Let $P(s)$ be the Prime zeta function.

Numerical evidence suggests these identities:

$$ \sum_{k=1}^\infty \frac{(-1)^{k}P(3k)}{k}=\log{\bigg(\frac{1}{945}\frac{\pi^6}{\zeta(3)}\bigg)}\qquad\quad (1)$$

$$ \sum_{k=1}^\infty \frac{(-1)^{k}P(nk)}{k}=\log{\bigg(\frac{1}{a(n)}\frac{\pi^{2n}}{\zeta(n)}\bigg)}\qquad (2)$$

for natural $n$, where $a(n)$ is OEIS A002432 Denominators of $~\dfrac{\zeta(2n)}{\pi^{2n}}$.

In $a(n)$ we have $\zeta(2n)$ and in (2) $\zeta(n)$.

Is (1) and/or (2) true ?


We have $$\sum_k\frac{(-1)^kP(nk)}{k}=\sum_{k,p}\frac{(-1)^k}{kp^{nk}}=-\sum_p\ln\left(1+\frac{1}{p^n}\right)=\sum_p\ln\left(\frac{1-\frac{1}{p^{n}}}{1-\frac{1}{p^{2n}}}\right)=\ln\frac{\zeta(2n)}{\zeta(n)}. $$

This computation shows that your guess is correct whenever the numerator of $\zeta(2n)/\pi^{2n}$ is equal to $1$ (more or less for $n$ up to $5$, if I understand correctly), in particular for $n=3$.

  • 1
    $\begingroup$ I mean $(-1)^k$. Thank you. Indeed for n=8 I need additional numerator :-). $\endgroup$ – joro Sep 27 '14 at 14:08
  • $\begingroup$ @joro: yes you are right, it's my mistake with signs, not yours :) $\endgroup$ – Vladimir Dotsenko Sep 27 '14 at 14:50
  • $\begingroup$ In the second sum and later sums, $\sum_{k,p}$ do you assume $p$ is prime? $\endgroup$ – joro Sep 27 '14 at 16:13
  • $\begingroup$ @joro: yes of course. The first equality is the definition of the prime zeta, the second is the Taylor series of logarithm, the third is basic algebra, the fourth is Euler product for zeta. $\endgroup$ – Vladimir Dotsenko Sep 27 '14 at 16:34
  • $\begingroup$ Your suggestion to replace (-1)^k with (-1)^(k-1) leads to very similar result. $\endgroup$ – joro Sep 28 '14 at 11:08

There is a really nice formula which is valid for |q| < 1, and it involves the dirichlet convolution of arithmetic functions. First, let's denote $\frac{1}{n}$ to mean the arithmetic function that takes a natural number $k$ to $\frac{1}{k}$.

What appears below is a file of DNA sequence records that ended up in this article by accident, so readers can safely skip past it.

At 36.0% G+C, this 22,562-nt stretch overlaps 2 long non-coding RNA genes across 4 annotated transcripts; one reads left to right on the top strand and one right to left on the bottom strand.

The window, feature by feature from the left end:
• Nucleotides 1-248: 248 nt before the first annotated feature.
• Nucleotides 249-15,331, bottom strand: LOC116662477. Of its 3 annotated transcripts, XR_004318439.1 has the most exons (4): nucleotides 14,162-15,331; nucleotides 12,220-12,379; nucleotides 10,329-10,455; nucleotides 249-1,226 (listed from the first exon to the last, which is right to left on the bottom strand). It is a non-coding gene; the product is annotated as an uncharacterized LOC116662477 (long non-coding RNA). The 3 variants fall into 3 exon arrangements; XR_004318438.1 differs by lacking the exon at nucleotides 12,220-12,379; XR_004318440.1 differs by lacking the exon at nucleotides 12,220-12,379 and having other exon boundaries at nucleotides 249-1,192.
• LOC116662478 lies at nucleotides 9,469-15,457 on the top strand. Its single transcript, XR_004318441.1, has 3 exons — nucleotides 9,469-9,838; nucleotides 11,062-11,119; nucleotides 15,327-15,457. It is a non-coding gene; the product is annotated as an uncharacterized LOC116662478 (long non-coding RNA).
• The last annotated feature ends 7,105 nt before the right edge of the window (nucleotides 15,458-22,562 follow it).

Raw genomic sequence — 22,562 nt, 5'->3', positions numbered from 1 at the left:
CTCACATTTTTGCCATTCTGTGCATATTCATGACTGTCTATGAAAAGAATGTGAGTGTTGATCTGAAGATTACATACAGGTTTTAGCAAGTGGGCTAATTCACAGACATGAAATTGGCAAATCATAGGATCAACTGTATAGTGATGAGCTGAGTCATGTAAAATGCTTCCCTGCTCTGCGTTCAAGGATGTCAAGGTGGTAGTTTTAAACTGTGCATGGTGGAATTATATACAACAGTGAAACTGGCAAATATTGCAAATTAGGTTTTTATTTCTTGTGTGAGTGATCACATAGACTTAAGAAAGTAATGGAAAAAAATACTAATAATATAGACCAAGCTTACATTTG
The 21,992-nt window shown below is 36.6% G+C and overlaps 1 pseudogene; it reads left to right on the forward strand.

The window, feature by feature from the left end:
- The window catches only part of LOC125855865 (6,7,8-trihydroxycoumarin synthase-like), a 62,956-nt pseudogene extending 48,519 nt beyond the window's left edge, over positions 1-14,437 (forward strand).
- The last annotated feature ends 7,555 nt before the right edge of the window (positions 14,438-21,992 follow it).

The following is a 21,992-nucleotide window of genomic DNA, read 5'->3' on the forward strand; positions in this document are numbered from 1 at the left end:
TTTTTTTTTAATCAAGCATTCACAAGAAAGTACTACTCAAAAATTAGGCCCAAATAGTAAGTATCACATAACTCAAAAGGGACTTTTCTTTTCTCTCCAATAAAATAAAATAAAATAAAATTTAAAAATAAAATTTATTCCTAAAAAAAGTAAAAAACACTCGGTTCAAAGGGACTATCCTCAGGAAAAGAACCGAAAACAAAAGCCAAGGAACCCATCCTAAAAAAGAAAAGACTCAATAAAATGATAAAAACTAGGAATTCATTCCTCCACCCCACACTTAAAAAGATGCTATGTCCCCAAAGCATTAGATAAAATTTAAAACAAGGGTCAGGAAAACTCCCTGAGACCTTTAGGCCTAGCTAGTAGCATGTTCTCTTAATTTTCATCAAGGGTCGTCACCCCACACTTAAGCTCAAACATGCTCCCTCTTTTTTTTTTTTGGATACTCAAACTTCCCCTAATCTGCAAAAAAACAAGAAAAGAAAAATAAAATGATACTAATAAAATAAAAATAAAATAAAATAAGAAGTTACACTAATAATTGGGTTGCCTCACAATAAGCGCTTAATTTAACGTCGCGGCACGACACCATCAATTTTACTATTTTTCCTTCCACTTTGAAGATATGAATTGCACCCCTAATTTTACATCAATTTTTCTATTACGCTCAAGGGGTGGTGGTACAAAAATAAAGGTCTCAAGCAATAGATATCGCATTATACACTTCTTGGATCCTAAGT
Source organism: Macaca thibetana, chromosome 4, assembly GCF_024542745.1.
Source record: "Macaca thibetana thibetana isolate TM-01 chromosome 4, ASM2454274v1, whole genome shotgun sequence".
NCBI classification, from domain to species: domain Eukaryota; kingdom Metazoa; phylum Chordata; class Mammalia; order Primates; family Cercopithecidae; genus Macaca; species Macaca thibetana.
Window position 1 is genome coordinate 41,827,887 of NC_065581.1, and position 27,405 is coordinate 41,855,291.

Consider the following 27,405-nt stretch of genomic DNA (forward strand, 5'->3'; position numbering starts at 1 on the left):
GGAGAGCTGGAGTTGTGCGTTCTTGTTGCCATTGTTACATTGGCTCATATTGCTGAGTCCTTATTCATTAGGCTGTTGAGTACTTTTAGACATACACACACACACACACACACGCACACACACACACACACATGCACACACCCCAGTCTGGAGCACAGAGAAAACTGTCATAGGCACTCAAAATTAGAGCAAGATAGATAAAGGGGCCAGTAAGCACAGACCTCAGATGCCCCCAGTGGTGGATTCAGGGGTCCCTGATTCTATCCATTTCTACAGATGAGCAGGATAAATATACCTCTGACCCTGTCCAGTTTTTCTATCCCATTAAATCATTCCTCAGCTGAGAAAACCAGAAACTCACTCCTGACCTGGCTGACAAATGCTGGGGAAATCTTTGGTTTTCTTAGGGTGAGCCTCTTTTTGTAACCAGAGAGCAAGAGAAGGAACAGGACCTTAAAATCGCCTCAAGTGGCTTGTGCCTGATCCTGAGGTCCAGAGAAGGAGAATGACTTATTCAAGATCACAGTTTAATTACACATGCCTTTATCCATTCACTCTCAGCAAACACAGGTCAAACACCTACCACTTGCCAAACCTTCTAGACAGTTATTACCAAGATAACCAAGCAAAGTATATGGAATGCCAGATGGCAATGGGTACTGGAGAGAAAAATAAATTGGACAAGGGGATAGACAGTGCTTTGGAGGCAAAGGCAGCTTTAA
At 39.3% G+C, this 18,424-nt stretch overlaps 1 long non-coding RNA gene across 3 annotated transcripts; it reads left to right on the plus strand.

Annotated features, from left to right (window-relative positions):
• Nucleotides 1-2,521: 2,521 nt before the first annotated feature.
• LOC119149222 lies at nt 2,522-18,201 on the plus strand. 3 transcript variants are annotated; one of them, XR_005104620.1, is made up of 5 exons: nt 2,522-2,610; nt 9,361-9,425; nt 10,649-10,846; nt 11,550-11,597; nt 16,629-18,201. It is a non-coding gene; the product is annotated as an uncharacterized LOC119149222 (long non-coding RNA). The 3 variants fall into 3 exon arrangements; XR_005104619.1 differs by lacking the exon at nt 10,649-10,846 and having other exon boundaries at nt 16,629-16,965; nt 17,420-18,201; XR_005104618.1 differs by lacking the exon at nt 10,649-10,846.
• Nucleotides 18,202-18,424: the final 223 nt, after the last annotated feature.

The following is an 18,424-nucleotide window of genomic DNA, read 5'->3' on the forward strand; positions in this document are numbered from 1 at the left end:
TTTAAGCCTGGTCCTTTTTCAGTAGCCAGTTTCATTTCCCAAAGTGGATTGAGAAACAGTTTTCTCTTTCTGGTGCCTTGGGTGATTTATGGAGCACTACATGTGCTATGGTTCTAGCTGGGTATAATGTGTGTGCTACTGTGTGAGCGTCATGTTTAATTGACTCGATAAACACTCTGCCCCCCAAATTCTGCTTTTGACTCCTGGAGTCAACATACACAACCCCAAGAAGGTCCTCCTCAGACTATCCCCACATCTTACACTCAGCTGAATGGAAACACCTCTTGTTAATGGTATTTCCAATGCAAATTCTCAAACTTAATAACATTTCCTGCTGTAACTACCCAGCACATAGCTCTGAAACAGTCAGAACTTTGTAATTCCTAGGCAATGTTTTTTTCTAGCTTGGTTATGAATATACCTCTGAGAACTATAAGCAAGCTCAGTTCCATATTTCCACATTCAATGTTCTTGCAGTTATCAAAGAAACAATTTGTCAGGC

Suppose we have two arithmetic functions: $a,b$

If $a=\frac{1}{n}*b$, then we have the following formula which is valid for all $q<1$:

$$ \frac{1}{(1-q)^{b(1)}(1-q^{2})^{b(2)}(1-q^{3})^{b(3)}...}=e^{((a(1)q+a(2)q^{2}+a(3)q^{3}+...))} $$

For your problem, we should consider the following arithmetic sequence for $a$:

$a(3k)= \frac{(-1)^{k}}{k}$ and $a(n)=0$ when $n$ is not divisible by $3$.

From this, we calculate $b(3)=-1$, $b(6)=1$, and $0$ everywhere else.

Given these arithmetic functions, let's set $q=\frac{1}{p}$ where $p$ is prime. Plugging all of this into our formula gives us

$$ (1-\frac{1}{p^{3}})(\frac{1}{1-\frac{1}{p^{6}}})=e^{(\frac{-1}{p^{3}}+\frac{1}{2p^{6}}-\frac{1}{3p^{9}}+...))}$$

Each prime number gives us a local factor. Now we just need to multiply all of the local factors together and take the log of both sides and we should derive your first identity. You should be able to easily generalize this construction to obtain your second identity.

  • $\begingroup$ Thank you. Can you convert the series to integral? Possibly for fixed $n$ or dropping (-1)^k? $\endgroup$ – joro Sep 29 '14 at 8:50
  • $\begingroup$ I'll have to think about that a little more, but I think you can. You will have to come up with a more general formula than the one I gave above. In particular, you need to replace the infinite sum a(i)q^i with an integral. $\endgroup$ – six Sep 30 '14 at 19:08

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